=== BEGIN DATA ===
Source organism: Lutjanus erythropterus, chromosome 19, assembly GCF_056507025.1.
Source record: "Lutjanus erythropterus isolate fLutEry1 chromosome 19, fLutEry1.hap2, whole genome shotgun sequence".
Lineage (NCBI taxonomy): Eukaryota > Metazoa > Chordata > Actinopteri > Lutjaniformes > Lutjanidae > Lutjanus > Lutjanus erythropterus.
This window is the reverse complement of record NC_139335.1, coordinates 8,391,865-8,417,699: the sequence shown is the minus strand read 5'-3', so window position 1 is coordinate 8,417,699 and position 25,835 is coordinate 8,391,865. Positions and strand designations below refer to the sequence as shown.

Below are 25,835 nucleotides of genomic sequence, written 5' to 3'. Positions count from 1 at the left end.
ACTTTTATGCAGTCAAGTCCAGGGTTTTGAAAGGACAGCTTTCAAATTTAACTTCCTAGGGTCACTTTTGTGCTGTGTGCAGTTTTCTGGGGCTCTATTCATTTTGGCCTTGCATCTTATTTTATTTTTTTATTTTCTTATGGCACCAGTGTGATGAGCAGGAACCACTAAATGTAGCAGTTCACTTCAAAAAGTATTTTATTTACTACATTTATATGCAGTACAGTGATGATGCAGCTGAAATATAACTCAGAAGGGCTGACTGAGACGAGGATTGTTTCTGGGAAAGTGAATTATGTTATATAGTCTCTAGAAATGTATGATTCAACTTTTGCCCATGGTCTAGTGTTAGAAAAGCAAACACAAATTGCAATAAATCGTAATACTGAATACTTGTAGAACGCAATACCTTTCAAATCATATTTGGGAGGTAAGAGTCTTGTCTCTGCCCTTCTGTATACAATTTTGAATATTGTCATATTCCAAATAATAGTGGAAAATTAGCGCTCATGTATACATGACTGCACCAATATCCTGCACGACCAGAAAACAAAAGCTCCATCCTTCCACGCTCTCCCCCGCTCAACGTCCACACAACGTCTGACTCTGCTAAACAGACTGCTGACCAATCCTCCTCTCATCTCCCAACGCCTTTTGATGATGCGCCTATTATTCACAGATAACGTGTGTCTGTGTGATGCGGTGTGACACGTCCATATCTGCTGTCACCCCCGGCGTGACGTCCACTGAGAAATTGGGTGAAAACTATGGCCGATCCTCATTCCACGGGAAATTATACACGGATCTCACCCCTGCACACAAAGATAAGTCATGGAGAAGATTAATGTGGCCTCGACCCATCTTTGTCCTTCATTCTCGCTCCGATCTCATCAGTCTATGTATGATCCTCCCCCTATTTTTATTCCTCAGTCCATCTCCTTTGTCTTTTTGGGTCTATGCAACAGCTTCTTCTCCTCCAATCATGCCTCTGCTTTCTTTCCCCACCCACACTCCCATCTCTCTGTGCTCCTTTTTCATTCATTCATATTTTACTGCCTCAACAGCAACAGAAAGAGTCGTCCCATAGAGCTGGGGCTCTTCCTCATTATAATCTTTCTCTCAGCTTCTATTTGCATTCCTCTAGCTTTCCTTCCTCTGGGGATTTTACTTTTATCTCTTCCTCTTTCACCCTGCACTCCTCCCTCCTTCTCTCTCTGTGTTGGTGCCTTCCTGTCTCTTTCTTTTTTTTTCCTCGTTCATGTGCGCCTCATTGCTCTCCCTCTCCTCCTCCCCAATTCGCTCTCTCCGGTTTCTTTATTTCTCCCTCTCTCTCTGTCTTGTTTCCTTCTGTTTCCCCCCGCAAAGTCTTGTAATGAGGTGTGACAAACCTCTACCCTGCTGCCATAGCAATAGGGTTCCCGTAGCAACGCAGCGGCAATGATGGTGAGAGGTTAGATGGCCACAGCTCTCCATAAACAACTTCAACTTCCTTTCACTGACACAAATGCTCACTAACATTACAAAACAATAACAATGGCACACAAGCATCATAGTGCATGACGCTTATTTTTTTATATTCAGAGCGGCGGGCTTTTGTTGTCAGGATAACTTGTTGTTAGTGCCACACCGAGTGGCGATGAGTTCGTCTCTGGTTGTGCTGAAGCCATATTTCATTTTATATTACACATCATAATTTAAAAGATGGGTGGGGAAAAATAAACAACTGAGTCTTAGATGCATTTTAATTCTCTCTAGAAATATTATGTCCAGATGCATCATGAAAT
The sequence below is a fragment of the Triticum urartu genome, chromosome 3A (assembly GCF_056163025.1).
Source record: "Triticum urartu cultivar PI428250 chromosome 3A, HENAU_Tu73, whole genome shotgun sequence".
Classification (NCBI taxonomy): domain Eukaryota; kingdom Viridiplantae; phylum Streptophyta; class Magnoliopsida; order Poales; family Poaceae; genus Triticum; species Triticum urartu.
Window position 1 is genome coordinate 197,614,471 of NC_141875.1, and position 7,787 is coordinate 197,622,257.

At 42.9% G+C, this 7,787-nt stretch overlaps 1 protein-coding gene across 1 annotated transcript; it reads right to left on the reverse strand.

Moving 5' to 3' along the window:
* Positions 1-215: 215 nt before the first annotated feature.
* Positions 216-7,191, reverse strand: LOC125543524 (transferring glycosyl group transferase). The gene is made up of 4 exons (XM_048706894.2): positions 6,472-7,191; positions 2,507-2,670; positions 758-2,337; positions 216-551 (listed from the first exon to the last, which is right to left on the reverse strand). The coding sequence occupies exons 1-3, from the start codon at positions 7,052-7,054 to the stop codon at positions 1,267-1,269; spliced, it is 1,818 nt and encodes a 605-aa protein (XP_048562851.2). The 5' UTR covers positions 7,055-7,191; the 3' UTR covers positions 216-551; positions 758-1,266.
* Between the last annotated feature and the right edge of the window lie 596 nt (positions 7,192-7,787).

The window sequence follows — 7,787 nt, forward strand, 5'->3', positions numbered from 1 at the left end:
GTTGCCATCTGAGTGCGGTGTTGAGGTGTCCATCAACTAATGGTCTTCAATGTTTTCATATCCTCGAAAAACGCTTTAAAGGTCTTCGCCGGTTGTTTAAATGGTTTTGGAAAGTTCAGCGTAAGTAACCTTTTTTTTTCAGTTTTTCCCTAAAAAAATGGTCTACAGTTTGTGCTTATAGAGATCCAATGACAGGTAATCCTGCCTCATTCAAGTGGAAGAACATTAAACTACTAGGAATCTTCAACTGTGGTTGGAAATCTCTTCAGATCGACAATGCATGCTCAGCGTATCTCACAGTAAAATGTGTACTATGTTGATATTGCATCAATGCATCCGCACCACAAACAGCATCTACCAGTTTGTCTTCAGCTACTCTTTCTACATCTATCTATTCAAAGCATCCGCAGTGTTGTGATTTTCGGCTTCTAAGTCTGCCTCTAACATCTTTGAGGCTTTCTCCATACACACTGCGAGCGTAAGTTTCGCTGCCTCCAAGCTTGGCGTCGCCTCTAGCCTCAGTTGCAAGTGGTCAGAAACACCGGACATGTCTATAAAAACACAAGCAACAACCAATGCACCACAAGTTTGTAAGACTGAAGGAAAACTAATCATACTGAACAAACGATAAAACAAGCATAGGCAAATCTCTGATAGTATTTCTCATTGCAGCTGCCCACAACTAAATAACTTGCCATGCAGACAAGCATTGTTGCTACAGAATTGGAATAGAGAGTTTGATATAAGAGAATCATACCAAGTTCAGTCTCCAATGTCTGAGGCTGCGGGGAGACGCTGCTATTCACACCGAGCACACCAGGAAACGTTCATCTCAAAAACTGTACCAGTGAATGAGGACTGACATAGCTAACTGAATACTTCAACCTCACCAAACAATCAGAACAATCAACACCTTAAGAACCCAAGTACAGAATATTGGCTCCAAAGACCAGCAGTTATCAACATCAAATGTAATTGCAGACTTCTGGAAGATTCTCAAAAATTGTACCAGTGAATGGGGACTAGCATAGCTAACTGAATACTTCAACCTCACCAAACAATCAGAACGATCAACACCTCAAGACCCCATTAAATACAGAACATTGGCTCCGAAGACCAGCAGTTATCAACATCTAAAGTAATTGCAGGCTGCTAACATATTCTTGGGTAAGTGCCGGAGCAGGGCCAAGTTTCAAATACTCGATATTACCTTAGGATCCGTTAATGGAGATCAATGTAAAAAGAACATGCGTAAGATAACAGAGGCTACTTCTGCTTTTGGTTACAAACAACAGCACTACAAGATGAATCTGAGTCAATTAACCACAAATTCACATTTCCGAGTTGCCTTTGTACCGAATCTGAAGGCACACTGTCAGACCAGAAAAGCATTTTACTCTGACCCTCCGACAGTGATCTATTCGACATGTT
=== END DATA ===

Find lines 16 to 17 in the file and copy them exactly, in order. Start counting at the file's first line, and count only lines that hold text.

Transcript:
The window sequence follows — 7,787 nt, forward strand, 5'->3', positions numbered from 1 at the left end:
GTTGCCATCTGAGTGCGGTGTTGAGGTGTCCATCAACTAATGGTCTTCAATGTTTTCATATCCTCGAAAAACGCTTTAAAGGTCTTCGCCGGTTGTTTAAATGGTTTTGGAAAGTTCAGCGTAAGTAACCTTTTTTTTTCAGTTTTTCCCTAAAAAAATGGTCTACAGTTTGTGCTTATAGAGATCCAATGACAGGTAATCCTGCCTCATTCAAGTGGAAGAACATTAAACTACTAGGAATCTTCAACTGTGGTTGGAAATCTCTTCAGATCGACAATGCATGCTCAGCGTATCTCACAGTAAAATGTGTACTATGTTGATATTGCATCAATGCATCCGCACCACAAACAGCATCTACCAGTTTGTCTTCAGCTACTCTTTCTACATCTATCTATTCAAAGCATCCGCAGTGTTGTGATTTTCGGCTTCTAAGTCTGCCTCTAACATCTTTGAGGCTTTCTCCATACACACTGCGAGCGTAAGTTTCGCTGCCTCCAAGCTTGGCGTCGCCTCTAGCCTCAGTTGCAAGTGGTCAGAAACACCGGACATGTCTATAAAAACACAAGCAACAACCAATGCACCACAAGTTTGTAAGACTGAAGGAAAACTAATCATACTGAACAAACGATAAAACAAGCATAGGCAAATCTCTGATAGTATTTCTCATTGCAGCTGCCCACAACTAAATAACTTGCCATGCAGACAAGCATTGTTGCTACAGAATTGGAATAGAGAGTTTGATATAAGAGAATCATACCAAGTTCAGTCTCCAATGTCTGAGGCTGCGGGGAGACGCTGCTATTCACACCGAGCACACCAGGAAACGTTCATCTCAAAAACTGTACCAGTGAATGAGGACTGACATAGCTAACTGAATACTTCAACCTCACCAAACAATCAGAACAATCAACACCTTAAGAACCCAAGTACAGAATATTGGCTCCAAAGACCAGCAGTTATCAACATCAAATGTAATTGCAGACTTCTGGAAGATTCTCAAAAATTGTACCAGTGAATGGGGACTAGCATAGCTAACTGAATACTTCAACCTCACCAAACAATCAGAACGATCAACACCTCAAGACCCCATTAAATACAGAACATTGGCTCCGAAGACCAGCAGTTATCAACATCTAAAGTAATTGCAGGCTGCTAACATATTCTTGGGTAAGTGCCGGAGCAGGGCCAAGTTTCAAATACTCGATATTACCTTAGGATCCGTTAATGGAGATCAATGTAAAAAGAACATGCGTAAGATAACAGAGGCTACTTCTGCTTTTGGTTACAAACAACAGCACTACAAGATGAATCTGAGTCAATTAACCACAAATTCACATTTCCGAGTTGCCTTTGTACCGAATCTGAAGGCACACTGTCAGACCAGAAAAGCATTTTACTCTGACCCTCCGACAGTGATCTATTCGACATGTT